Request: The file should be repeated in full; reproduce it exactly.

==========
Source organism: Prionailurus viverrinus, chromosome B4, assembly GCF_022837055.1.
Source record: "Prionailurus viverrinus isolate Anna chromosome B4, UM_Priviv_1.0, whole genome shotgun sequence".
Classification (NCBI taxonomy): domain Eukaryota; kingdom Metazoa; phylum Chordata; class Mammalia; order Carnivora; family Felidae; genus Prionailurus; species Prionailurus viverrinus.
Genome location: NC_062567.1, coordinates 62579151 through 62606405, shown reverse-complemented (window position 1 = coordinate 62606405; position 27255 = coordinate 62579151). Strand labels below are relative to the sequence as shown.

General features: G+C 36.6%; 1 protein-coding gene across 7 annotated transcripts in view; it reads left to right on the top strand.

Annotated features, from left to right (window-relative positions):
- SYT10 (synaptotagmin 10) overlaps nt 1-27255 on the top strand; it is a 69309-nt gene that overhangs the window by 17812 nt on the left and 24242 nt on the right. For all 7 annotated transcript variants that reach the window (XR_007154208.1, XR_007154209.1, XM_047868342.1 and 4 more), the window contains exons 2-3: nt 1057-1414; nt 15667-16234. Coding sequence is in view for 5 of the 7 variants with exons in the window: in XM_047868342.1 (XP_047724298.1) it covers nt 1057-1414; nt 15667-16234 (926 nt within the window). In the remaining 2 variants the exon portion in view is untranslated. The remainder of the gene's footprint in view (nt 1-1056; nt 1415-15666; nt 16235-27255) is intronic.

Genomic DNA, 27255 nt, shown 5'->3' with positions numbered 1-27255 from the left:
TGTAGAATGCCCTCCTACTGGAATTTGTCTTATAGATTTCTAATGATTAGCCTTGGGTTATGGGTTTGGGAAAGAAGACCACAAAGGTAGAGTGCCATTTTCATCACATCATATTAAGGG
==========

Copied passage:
Source organism: Prionailurus viverrinus, chromosome B4, assembly GCF_022837055.1.
Source record: "Prionailurus viverrinus isolate Anna chromosome B4, UM_Priviv_1.0, whole genome shotgun sequence".
Classification (NCBI taxonomy): domain Eukaryota; kingdom Metazoa; phylum Chordata; class Mammalia; order Carnivora; family Felidae; genus Prionailurus; species Prionailurus viverrinus.
Genome location: NC_062567.1, coordinates 62579151 through 62606405, shown reverse-complemented (window position 1 = coordinate 62606405; position 27255 = coordinate 62579151). Strand labels below are relative to the sequence as shown.

General features: G+C 36.6%; 1 protein-coding gene across 7 annotated transcripts in view; it reads left to right on the top strand.

Annotated features, from left to right (window-relative positions):
- SYT10 (synaptotagmin 10) overlaps nt 1-27255 on the top strand; it is a 69309-nt gene that overhangs the window by 17812 nt on the left and 24242 nt on the right. For all 7 annotated transcript variants that reach the window (XR_007154208.1, XR_007154209.1, XM_047868342.1 and 4 more), the window contains exons 2-3: nt 1057-1414; nt 15667-16234. Coding sequence is in view for 5 of the 7 variants with exons in the window: in XM_047868342.1 (XP_047724298.1) it covers nt 1057-1414; nt 15667-16234 (926 nt within the window). In the remaining 2 variants the exon portion in view is untranslated. The remainder of the gene's footprint in view (nt 1-1056; nt 1415-15666; nt 16235-27255) is intronic.

Genomic DNA, 27255 nt, shown 5'->3' with positions numbered 1-27255 from the left:
TGTAGAATGCCCTCCTACTGGAATTTGTCTTATAGATTTCTAATGATTAGCCTTGGGTTATGGGTTTGGGAAAGAAGACCACAAAGGTAGAGTGCCATTTTCATCACATCATATTAAGGG